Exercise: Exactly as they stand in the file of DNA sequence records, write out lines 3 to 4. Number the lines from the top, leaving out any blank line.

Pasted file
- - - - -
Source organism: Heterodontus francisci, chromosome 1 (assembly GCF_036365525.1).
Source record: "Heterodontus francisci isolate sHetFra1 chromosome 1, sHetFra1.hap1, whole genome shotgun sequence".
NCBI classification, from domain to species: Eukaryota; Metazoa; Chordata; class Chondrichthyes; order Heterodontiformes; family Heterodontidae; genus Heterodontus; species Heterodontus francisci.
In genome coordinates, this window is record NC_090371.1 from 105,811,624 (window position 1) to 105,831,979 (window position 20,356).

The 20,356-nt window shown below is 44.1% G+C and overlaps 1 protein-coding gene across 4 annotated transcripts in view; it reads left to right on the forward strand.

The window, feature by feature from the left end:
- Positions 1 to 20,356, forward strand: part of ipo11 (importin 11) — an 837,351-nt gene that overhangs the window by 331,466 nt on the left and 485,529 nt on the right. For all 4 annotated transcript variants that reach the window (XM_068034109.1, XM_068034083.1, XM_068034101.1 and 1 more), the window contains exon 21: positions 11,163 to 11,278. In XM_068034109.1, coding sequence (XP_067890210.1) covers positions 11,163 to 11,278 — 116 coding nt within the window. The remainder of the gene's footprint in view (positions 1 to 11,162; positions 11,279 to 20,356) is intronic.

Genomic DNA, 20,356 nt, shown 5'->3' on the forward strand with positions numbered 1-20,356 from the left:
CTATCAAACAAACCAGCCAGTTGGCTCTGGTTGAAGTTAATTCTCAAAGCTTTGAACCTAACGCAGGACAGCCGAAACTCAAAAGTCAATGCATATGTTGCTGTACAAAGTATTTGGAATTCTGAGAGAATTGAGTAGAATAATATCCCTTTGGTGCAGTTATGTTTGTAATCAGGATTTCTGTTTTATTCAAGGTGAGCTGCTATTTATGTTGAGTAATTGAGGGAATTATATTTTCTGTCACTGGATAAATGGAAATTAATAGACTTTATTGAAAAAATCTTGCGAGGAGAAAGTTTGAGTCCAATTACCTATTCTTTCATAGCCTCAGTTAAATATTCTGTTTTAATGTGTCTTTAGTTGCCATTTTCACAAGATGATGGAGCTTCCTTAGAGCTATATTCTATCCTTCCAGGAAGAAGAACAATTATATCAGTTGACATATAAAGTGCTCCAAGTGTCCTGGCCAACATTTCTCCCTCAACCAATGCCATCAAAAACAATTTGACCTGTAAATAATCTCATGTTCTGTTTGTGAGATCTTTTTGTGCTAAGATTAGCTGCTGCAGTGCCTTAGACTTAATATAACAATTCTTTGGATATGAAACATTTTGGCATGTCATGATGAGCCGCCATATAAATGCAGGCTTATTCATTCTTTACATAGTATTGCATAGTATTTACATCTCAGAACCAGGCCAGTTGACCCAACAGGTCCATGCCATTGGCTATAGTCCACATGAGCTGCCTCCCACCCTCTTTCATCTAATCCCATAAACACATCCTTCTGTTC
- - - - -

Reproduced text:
NCBI classification, from domain to species: Eukaryota; Metazoa; Chordata; class Chondrichthyes; order Heterodontiformes; family Heterodontidae; genus Heterodontus; species Heterodontus francisci.
In genome coordinates, this window is record NC_090371.1 from 105,811,624 (window position 1) to 105,831,979 (window position 20,356).